"Better to be a dog in times of tranquility
than a human in times of chaos."
-- traditional Chinese proverb
“May you live in interesting times.” The phrase is often attributed to being a Chinese curse. For those who feel bored and sedate, the idea of having interesting times might hold a spark of interest. But for those of us who have endured relationship collapse, job loss, financial trauma, and the thousand lashes of anxiety of modern life, we might dream of being that placid dog on a hearth-mat in front of a gently crackling fire.
Interesting times, indeed.
Life was never laid out to be fair. We only have to look to the cancer wards overflowing with children, or the food banks stretched with weary lines, to understand that life abounds with misery and upheaval. Nearly every one of us is blindsided at some point in our lives. Some of us endure more than our fair share.
We have to persevere.
There are only two real choices we can make when life surprises us with something unexpected that turns our world upside-down. We can either give up and descend into the depths, or we can gather ourselves up and take a step forward.
That’s about it. Sometimes it takes us a few weeks or months to shake ourselves loose. That’s alright. We are only human. We aren’t robots who can dance and jump and race faster than a cheetah. We are mere humans who have flaws and limitations.
And yet, we have such infinite potential. We have creativity and passion. We have dreams and inspirations. Yes, sometimes life throws a smothering blanket over us, doing its best to drown the spark. But if we give ourselves time and nurturing compassion, we find our way out. We rebuild and reconnect. We breathe in and regroup.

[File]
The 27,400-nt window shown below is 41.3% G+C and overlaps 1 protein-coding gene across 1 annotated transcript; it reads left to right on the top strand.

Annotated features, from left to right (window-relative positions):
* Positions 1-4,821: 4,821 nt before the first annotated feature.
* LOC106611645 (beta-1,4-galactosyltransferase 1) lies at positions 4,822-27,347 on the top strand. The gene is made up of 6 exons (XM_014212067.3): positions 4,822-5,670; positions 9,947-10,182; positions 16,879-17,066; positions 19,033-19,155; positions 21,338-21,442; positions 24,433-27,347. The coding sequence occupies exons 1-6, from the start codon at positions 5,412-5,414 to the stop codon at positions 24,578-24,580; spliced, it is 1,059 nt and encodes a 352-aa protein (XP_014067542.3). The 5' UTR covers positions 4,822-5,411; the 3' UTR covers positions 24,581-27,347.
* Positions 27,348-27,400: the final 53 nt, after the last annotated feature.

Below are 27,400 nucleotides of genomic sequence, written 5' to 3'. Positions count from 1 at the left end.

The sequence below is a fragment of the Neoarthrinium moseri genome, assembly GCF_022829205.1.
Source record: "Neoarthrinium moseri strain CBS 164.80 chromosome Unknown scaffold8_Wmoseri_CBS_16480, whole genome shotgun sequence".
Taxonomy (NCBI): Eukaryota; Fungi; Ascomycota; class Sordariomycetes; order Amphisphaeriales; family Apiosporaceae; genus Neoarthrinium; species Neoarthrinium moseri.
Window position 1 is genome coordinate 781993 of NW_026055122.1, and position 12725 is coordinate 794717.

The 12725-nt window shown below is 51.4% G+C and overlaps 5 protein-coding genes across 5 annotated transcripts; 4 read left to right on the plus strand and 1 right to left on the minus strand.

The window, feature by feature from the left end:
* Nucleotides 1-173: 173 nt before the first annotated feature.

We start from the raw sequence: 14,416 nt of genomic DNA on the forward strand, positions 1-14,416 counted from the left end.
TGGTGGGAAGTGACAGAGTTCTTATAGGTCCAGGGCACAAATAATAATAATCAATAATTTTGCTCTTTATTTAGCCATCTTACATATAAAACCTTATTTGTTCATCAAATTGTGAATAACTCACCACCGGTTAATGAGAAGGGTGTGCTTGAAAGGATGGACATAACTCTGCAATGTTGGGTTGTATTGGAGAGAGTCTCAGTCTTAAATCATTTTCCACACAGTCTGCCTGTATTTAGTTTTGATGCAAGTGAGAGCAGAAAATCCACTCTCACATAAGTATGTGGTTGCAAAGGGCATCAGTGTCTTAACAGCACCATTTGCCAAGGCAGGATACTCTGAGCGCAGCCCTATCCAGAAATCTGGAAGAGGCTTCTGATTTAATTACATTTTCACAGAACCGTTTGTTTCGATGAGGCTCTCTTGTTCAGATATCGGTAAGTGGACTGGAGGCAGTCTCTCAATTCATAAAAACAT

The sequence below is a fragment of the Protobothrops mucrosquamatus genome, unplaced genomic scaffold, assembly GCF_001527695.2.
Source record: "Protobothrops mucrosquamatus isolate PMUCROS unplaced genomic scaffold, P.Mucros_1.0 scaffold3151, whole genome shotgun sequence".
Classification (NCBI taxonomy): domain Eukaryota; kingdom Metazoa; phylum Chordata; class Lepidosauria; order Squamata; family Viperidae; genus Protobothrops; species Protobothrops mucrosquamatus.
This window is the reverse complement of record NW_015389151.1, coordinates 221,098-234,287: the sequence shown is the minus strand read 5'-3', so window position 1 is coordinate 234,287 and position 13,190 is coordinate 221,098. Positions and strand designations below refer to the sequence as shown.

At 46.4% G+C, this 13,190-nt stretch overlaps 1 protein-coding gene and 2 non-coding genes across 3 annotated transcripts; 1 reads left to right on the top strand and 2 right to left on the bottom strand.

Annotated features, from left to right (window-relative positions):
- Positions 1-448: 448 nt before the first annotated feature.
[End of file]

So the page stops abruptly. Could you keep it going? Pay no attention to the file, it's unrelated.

We start anew.
J. K. Rowling, of Harry Potter fame, was living in near poverty. Her mother had died. Her husband had divorced her. And yet, riding on a train, she came up with the idea for the Harry Potter series. She was rejected by publisher after publisher. Many authors would have given up. She believed in her vision – stuck with it – and she found success.
Thomas Edison, famous inventor, was demeaned by his teachers who said he was “too stupid to learn anything.” His light bulb idea failed nearly a thousand times. He persevered. He kept at it. He achieved history.
Yes, life is going to deluge us with challenges. With problems. It’s the way life is. It is up to us to find a way through it. Sure, maybe we take a few months to simply breathe. Maybe we turn to yoga or journaling or binge-watching a beloved TV show to make it through. Then, at some point, we take those tentative steps. We find just one small thing we can work toward. One small victory we can count.
And we move our ways upward.
The key point is to start small. Now is probably not the time to take on an enormous project with staggering risks. Think in first steps. Yes, your dream may be to earn your degree and change your life path. Find a small stage to work toward that. Maybe you can research college options that appeal to you. If your dream is to become an artist, maybe you can start working on a drawing-a-day challenge. Choose something which is within reach. Something which builds your skills and nurtures your sense of accomplishment.
It's also important to build your support group. Many of us are tossed into situations at home where we have negative voices pressing us down. Life can be like that. If your immediate environment is suffocating, stretch. Think about the topics you’re interested in. They could be anime, crochet, using TikTok, anything at all. Find a fan group who enjoys that same topic. Build relationships there. That way, as you make progress, you’ll have a cheering squad. You’ll have people who care about the things you care about.
Find your tribe. Treasure them.
Life has rarely been easy. Think back to our ancestors in medieval times who lived in a world with the black plague, poor medical care, and frequent wars. In many ways we live in a renaissance of health. At the same time, we are facing some of the largest threats to the human race as have ever existed, between pandemics and the climate crisis. The stress overload brings on an additional layer of crisis.